Job-related stress is surging in workplaces across the nation, in Victoria alone there are more than 58 compensation claims for psychological injuries being approved every week. As a result mental disorders have overtaken wounds to become the state’s third-leading workplace injury.
The annual number of claims for mental disorders has risen by almost 470 in five years while the annual amount paid out in compensation has soared by 45 per cent to $273 million.
Victoria’s two biggest worker compensation categories – musculoskeletal complaints and major sprains and strains – have either fallen or remained steady in claim numbers over the same period along with most other physical injuries.
WorkCover data obtained shows the average individual compensation payout for psychological injuries has ballooned from $73,000 in 2008-09 to almost $90,000 in the 2012-13 financial year.
Mental health group beyondblue attributes the drastic rise in work-related mental stress claims to reduced stigma, heavier workloads and increasing job insecurity.
But it was also being driven by a heightened recognition of the connection between the workplace and mental health, the group said, with a series of high-profile civil lawsuits ending in six and seven-figure payouts from employers found at fault.
Last month, former teacher Peter Doulis was awarded more than $1.3 million in damages for chronic depression after he was found to have been allocated an unduly heavy workload of a western suburbs school’s worst-behaved students.
“Cases like these get people thinking about their own workplace and conditions, and reflecting more objectively about situations they may be tolerating,” beyondblue head of workplace policy Nick Arvanitis said.
“People are more willing to speak up.”
With an estimated one in five workers taking time off work due to feeling mentally unwell in the past year, industry groups and health advocates have urged employers to treat the mental health of their staff as seriously as physical health and safety.
Australian Chamber of Commerce and Industry chief executive Kate Carnell said rising mental health WorkCover claims were presenting a serious problem for employers to tackle.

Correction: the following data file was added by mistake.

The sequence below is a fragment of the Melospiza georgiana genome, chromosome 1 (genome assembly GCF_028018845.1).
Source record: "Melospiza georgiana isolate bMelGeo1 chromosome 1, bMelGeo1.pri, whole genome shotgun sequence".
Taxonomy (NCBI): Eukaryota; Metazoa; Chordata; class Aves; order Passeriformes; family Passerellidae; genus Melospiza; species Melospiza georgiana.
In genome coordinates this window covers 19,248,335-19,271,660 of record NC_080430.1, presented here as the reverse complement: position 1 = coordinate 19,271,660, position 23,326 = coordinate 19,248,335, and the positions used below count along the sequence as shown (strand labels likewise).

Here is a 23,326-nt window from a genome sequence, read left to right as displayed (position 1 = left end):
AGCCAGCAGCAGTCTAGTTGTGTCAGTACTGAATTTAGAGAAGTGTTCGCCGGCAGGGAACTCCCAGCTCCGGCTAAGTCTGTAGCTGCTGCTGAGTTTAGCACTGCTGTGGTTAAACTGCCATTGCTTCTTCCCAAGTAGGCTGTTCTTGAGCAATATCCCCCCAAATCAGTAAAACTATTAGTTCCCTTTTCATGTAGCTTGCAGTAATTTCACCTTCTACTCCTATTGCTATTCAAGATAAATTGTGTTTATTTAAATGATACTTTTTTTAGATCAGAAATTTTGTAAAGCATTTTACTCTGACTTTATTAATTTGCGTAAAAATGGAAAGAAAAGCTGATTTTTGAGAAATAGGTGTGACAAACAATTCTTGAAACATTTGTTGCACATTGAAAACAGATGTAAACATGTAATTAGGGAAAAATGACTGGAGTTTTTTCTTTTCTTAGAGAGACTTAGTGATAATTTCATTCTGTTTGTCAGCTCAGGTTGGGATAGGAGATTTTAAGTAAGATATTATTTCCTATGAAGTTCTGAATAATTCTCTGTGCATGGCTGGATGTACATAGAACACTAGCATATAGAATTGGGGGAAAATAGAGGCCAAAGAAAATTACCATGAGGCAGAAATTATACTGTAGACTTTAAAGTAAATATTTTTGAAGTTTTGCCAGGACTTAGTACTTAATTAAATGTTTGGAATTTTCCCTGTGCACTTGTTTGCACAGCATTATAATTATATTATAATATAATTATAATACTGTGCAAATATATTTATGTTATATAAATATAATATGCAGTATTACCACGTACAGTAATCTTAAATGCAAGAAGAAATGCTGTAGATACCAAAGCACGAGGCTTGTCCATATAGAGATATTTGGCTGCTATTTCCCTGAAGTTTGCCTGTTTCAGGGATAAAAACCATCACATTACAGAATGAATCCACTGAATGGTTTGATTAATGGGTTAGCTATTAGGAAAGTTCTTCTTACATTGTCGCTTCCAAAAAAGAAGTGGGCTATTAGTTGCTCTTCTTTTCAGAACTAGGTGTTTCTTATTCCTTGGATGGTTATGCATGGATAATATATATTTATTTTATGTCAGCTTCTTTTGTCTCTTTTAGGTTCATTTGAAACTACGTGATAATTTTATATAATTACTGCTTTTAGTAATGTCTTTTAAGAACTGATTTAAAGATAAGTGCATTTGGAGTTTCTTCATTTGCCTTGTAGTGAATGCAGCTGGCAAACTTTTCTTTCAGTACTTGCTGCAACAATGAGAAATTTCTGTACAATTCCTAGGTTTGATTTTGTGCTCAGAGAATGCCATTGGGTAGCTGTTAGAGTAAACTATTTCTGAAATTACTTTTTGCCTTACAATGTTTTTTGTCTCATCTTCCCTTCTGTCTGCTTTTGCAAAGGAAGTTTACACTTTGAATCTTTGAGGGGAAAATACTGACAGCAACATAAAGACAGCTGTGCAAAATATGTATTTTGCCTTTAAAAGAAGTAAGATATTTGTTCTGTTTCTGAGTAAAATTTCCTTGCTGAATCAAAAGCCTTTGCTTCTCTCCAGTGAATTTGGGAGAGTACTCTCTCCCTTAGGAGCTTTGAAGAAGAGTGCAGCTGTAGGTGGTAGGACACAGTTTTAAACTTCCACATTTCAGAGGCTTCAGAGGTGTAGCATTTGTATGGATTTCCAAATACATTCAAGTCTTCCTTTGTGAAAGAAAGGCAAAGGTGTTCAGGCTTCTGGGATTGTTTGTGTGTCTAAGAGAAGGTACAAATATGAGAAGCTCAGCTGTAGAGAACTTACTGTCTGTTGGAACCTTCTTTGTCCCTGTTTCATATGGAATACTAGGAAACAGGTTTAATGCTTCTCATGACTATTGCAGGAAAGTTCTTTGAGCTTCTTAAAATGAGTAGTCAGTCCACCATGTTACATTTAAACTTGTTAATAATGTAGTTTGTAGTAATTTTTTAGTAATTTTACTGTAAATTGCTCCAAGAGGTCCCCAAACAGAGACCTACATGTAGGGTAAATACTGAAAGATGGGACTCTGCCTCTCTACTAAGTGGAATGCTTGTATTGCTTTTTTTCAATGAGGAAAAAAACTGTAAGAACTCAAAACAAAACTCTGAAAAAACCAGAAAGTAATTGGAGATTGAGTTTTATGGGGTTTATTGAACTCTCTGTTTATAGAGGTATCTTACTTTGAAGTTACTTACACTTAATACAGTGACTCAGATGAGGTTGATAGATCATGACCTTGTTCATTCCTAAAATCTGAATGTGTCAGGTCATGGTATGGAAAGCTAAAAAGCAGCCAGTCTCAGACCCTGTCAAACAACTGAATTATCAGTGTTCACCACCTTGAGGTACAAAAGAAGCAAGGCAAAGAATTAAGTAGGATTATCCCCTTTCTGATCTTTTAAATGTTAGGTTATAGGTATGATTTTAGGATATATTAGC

“It’s not just the higher number of claims, it’s the higher cost because stress-related claims last longer … it’s more difficult to get people back into the workplace,” she said.
“Businesses have been doing it tough for a long time now, and lots of businesses are working on fewer staff than they once were. It does mean more is being expected from employees, and that’s fine as long as people know what is expected and that’s clear.”
Ms Carnell, also a former beyondblue CEO, said the state’s declining rate of physical injuries on the job was a result of businesses getting better at implementing safety policies and programs.
But she said a more proactive approach was needed to foster “mentally healthy” workplaces with a focus on setting clear staff expectations, encouraging people to seek help early when needed, and offering a level of flexibility where possible.
“Employers need to understand the importance of having a proactive approach to mental health otherwise they will end up with very significant workers’ compensation claims, and that’s in nobody’s best interests.”
A WorkCover spokesman said the high average cost of mental injury claims was due to longer periods of leave from work.
“Mental injuries are often very complex and can require compensation and medical support over longer periods, often leading to a higher average cost,” he said.
Victorian WorkCover Authority chief executive Denise Cosgrove said statewide injury claims were at a record low, “which demonstrates the value Victorians place on workplace healthy and safety”.
Workplace mental health will be one of the key topics discussed with businesses at seminars in recent times.
For more information see the RMTO Courses.